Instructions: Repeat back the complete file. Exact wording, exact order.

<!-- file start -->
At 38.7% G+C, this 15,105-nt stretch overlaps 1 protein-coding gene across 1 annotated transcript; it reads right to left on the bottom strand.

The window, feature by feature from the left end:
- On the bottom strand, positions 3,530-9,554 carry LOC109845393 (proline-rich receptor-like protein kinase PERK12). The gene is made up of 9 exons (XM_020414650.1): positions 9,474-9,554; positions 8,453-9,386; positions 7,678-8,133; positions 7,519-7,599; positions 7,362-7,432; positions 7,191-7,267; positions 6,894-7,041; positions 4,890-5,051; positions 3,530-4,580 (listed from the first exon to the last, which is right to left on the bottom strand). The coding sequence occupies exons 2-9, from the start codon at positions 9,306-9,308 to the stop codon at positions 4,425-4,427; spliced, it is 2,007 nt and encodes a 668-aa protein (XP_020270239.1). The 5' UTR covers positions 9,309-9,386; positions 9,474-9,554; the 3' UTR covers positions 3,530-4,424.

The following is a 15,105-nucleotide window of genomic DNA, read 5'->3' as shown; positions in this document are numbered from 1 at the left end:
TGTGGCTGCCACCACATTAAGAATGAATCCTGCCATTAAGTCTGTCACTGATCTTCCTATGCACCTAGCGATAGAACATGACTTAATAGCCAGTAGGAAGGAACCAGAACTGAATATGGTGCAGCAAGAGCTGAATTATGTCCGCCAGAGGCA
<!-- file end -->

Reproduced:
At 38.7% G+C, this 15,105-nt stretch overlaps 1 protein-coding gene across 1 annotated transcript; it reads right to left on the bottom strand.

The window, feature by feature from the left end:
- On the bottom strand, positions 3,530-9,554 carry LOC109845393 (proline-rich receptor-like protein kinase PERK12). The gene is made up of 9 exons (XM_020414650.1): positions 9,474-9,554; positions 8,453-9,386; positions 7,678-8,133; positions 7,519-7,599; positions 7,362-7,432; positions 7,191-7,267; positions 6,894-7,041; positions 4,890-5,051; positions 3,530-4,580 (listed from the first exon to the last, which is right to left on the bottom strand). The coding sequence occupies exons 2-9, from the start codon at positions 9,306-9,308 to the stop codon at positions 4,425-4,427; spliced, it is 2,007 nt and encodes a 668-aa protein (XP_020270239.1). The 5' UTR covers positions 9,309-9,386; positions 9,474-9,554; the 3' UTR covers positions 3,530-4,424.

The following is a 15,105-nucleotide window of genomic DNA, read 5'->3' as shown; positions in this document are numbered from 1 at the left end:
TGTGGCTGCCACCACATTAAGAATGAATCCTGCCATTAAGTCTGTCACTGATCTTCCTATGCACCTAGCGATAGAACATGACTTAATAGCCAGTAGGAAGGAACCAGAACTGAATATGGTGCAGCAAGAGCTGAATTATGTCCGCCAGAGGCA